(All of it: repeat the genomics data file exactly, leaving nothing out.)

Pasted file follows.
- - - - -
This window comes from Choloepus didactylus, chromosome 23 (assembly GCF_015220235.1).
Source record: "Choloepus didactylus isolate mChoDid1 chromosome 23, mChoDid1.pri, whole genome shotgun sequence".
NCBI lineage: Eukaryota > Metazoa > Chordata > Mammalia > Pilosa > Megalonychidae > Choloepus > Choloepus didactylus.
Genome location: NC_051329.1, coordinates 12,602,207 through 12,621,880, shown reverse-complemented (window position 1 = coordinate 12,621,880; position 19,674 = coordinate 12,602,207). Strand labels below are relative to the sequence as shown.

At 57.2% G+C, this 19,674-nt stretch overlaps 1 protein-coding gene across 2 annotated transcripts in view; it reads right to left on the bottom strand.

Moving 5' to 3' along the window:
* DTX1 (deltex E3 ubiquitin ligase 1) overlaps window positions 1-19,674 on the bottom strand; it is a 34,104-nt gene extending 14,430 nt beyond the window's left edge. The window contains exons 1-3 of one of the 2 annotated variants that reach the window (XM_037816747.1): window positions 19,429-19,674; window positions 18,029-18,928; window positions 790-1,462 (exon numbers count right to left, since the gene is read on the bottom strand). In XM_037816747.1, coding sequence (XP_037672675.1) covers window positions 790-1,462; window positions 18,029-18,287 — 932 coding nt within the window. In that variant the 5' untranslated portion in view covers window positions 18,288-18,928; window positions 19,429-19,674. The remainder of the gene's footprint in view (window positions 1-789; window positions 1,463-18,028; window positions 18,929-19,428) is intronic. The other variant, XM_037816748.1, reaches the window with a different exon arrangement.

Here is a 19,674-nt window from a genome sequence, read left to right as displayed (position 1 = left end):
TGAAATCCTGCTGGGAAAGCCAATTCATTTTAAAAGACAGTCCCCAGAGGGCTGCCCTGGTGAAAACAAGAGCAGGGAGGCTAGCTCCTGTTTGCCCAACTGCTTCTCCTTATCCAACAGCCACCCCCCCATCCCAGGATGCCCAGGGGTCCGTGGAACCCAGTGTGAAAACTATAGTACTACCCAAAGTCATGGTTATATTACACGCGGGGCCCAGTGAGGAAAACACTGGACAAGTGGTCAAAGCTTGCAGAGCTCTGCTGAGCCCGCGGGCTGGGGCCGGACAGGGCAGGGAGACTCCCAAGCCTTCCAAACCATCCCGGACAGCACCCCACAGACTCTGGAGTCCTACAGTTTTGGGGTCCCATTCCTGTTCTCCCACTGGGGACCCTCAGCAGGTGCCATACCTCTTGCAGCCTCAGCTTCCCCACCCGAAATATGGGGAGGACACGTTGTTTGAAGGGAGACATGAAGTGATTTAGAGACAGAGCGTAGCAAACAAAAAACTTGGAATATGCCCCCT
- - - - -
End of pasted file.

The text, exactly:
This window comes from Choloepus didactylus, chromosome 23 (assembly GCF_015220235.1).
Source record: "Choloepus didactylus isolate mChoDid1 chromosome 23, mChoDid1.pri, whole genome shotgun sequence".
NCBI lineage: Eukaryota > Metazoa > Chordata > Mammalia > Pilosa > Megalonychidae > Choloepus > Choloepus didactylus.
Genome location: NC_051329.1, coordinates 12,602,207 through 12,621,880, shown reverse-complemented (window position 1 = coordinate 12,621,880; position 19,674 = coordinate 12,602,207). Strand labels below are relative to the sequence as shown.

At 57.2% G+C, this 19,674-nt stretch overlaps 1 protein-coding gene across 2 annotated transcripts in view; it reads right to left on the bottom strand.

Moving 5' to 3' along the window:
* DTX1 (deltex E3 ubiquitin ligase 1) overlaps window positions 1-19,674 on the bottom strand; it is a 34,104-nt gene extending 14,430 nt beyond the window's left edge. The window contains exons 1-3 of one of the 2 annotated variants that reach the window (XM_037816747.1): window positions 19,429-19,674; window positions 18,029-18,928; window positions 790-1,462 (exon numbers count right to left, since the gene is read on the bottom strand). In XM_037816747.1, coding sequence (XP_037672675.1) covers window positions 790-1,462; window positions 18,029-18,287 — 932 coding nt within the window. In that variant the 5' untranslated portion in view covers window positions 18,288-18,928; window positions 19,429-19,674. The remainder of the gene's footprint in view (window positions 1-789; window positions 1,463-18,028; window positions 18,929-19,428) is intronic. The other variant, XM_037816748.1, reaches the window with a different exon arrangement.

Here is a 19,674-nt window from a genome sequence, read left to right as displayed (position 1 = left end):
TGAAATCCTGCTGGGAAAGCCAATTCATTTTAAAAGACAGTCCCCAGAGGGCTGCCCTGGTGAAAACAAGAGCAGGGAGGCTAGCTCCTGTTTGCCCAACTGCTTCTCCTTATCCAACAGCCACCCCCCCATCCCAGGATGCCCAGGGGTCCGTGGAACCCAGTGTGAAAACTATAGTACTACCCAAAGTCATGGTTATATTACACGCGGGGCCCAGTGAGGAAAACACTGGACAAGTGGTCAAAGCTTGCAGAGCTCTGCTGAGCCCGCGGGCTGGGGCCGGACAGGGCAGGGAGACTCCCAAGCCTTCCAAACCATCCCGGACAGCACCCCACAGACTCTGGAGTCCTACAGTTTTGGGGTCCCATTCCTGTTCTCCCACTGGGGACCCTCAGCAGGTGCCATACCTCTTGCAGCCTCAGCTTCCCCACCCGAAATATGGGGAGGACACGTTGTTTGAAGGGAGACATGAAGTGATTTAGAGACAGAGCGTAGCAAACAAAAAACTTGGAATATGCCCCCT